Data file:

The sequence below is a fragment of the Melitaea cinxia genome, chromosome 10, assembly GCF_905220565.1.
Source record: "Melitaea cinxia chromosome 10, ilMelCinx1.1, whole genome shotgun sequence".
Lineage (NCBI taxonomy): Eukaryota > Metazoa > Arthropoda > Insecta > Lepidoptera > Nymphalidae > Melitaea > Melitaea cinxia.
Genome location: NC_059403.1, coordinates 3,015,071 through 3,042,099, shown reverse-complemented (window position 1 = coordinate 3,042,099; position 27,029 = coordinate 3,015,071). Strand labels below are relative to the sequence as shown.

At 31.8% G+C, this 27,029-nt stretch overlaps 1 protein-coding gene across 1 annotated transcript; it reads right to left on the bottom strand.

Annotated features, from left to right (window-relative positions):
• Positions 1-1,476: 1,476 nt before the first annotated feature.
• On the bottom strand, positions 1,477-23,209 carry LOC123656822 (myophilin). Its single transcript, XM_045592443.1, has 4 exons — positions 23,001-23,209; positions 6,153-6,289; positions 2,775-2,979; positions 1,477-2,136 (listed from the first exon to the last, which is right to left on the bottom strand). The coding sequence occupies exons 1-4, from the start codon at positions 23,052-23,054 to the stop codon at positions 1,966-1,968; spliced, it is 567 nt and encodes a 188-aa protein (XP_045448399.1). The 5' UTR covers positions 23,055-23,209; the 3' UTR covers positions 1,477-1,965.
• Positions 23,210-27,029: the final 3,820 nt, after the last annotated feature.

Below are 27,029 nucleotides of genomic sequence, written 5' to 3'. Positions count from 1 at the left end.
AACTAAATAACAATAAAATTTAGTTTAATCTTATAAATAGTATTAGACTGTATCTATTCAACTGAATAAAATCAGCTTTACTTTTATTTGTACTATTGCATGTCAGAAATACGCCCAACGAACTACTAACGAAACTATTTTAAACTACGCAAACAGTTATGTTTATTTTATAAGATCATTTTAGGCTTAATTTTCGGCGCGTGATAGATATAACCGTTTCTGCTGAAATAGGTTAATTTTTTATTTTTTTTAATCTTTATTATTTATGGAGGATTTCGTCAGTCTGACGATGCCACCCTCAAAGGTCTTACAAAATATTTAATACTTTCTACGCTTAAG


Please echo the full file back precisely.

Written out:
The sequence below is a fragment of the Melitaea cinxia genome, chromosome 10, assembly GCF_905220565.1.
Source record: "Melitaea cinxia chromosome 10, ilMelCinx1.1, whole genome shotgun sequence".
Lineage (NCBI taxonomy): Eukaryota > Metazoa > Arthropoda > Insecta > Lepidoptera > Nymphalidae > Melitaea > Melitaea cinxia.
Genome location: NC_059403.1, coordinates 3,015,071 through 3,042,099, shown reverse-complemented (window position 1 = coordinate 3,042,099; position 27,029 = coordinate 3,015,071). Strand labels below are relative to the sequence as shown.

At 31.8% G+C, this 27,029-nt stretch overlaps 1 protein-coding gene across 1 annotated transcript; it reads right to left on the bottom strand.

Annotated features, from left to right (window-relative positions):
• Positions 1-1,476: 1,476 nt before the first annotated feature.
• On the bottom strand, positions 1,477-23,209 carry LOC123656822 (myophilin). Its single transcript, XM_045592443.1, has 4 exons — positions 23,001-23,209; positions 6,153-6,289; positions 2,775-2,979; positions 1,477-2,136 (listed from the first exon to the last, which is right to left on the bottom strand). The coding sequence occupies exons 1-4, from the start codon at positions 23,052-23,054 to the stop codon at positions 1,966-1,968; spliced, it is 567 nt and encodes a 188-aa protein (XP_045448399.1). The 5' UTR covers positions 23,055-23,209; the 3' UTR covers positions 1,477-1,965.
• Positions 23,210-27,029: the final 3,820 nt, after the last annotated feature.

Below are 27,029 nucleotides of genomic sequence, written 5' to 3'. Positions count from 1 at the left end.
AACTAAATAACAATAAAATTTAGTTTAATCTTATAAATAGTATTAGACTGTATCTATTCAACTGAATAAAATCAGCTTTACTTTTATTTGTACTATTGCATGTCAGAAATACGCCCAACGAACTACTAACGAAACTATTTTAAACTACGCAAACAGTTATGTTTATTTTATAAGATCATTTTAGGCTTAATTTTCGGCGCGTGATAGATATAACCGTTTCTGCTGAAATAGGTTAATTTTTTATTTTTTTTAATCTTTATTATTTATGGAGGATTTCGTCAGTCTGACGATGCCACCCTCAAAGGTCTTACAAAATATTTAATACTTTCTACGCTTAAG